It seems like there are three general types of reactions to the nude photo leak involving Ariana Grande, Kirsten Dunst, Lea Michele, Hope Solo, and more than 100 other celebrities: 1) This is a horrible invasion of their privacy, 2) they got what they deserved for taking naked photos in the first place, and 3) how can I make a buck off this situation? The latter is what an artist known as XVALA must be thinking, because he's officially announced he's going to use hacked nude images of Jennifer Lawrence and Kate Upton in an upcoming show called "No Delete."
The photos will be printed life-size on canvas as the latest installment in XVALA's seven-year collection of leaked, hacked, or otherwise personal images found on Google of celebrities. According to his statement about the exhibit, "An individual's privacy has become everyone else's business" ... but personally, I hope a team of lawyers are waiting for this guy at the gallery.
Here's what his publicist says:
XVALA appropriating celebrity compromised images and the overall ‘Fear Google' campaign has helped strengthen the ongoing debate over privacy in the digital era. The commentary behind this show is a reflection of who we are today. We all become ‘users' and in the end, we become ‘used.'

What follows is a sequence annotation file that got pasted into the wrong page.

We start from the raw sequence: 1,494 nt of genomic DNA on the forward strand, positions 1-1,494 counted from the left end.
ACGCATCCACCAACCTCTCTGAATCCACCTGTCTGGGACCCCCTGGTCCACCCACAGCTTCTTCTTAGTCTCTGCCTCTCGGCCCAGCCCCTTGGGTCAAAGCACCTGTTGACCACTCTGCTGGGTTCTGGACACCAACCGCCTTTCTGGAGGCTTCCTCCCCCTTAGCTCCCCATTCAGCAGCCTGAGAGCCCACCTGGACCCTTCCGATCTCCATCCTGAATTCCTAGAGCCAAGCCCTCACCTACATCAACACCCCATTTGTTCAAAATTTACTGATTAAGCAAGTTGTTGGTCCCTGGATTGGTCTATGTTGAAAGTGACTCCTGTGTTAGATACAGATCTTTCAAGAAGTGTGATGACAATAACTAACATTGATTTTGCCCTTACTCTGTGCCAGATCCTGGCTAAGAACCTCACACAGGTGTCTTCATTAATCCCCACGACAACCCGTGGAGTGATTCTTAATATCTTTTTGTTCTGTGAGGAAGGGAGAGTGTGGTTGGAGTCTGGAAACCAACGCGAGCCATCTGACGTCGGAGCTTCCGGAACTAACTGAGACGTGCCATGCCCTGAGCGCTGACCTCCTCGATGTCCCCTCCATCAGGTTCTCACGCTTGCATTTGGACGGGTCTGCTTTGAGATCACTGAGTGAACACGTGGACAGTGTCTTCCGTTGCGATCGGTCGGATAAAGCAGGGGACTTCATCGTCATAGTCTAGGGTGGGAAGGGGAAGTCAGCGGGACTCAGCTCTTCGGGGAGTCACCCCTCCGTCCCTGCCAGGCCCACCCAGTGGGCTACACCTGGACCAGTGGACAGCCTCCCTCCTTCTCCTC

So basically this guy is using the publicity about this latest leak to promote himself. He's not actually doing anything with the images, just printing them unaltered, so ... yeah. It's "art." Sure.
It'll be interesting to see what legal ramifications he'll face by announcing this. Jennifer Lawrence's legal team is clearly taking an aggressive stance with the situation, saying, "The authorities have been contacted and will prosecute anyone who posts the stolen photos of Jennifer Lawrence," and Kate Upton is reportedly talking to lawyers as well. But TMZ reports that in Lawrence's case, the copyright of the photos that aren't selfies belong to the person who snapped the pictures, not Lawrence herself, so there may be problems shutting down the people who publish them.
The photo leak raises a number of important issues, including Internet security, the right to privacy, and the overall exploitation of women online and off, but I can't see how this person is actually furthering the discussion by doing his part to promote the stolen private images and turn them into public pornography. I hope there's a legal recourse for Jennifer Lawrence, Kate Upton, and any other celebrities he's featuring in this so-called exhibit, and that his work gets exactly as much praise as his previous artistic projects, which involved literally digging through people's trash.
What do you think of this upcoming exhibit? Fair play to use the images or not?
Image via Gage Skidmore/Flickr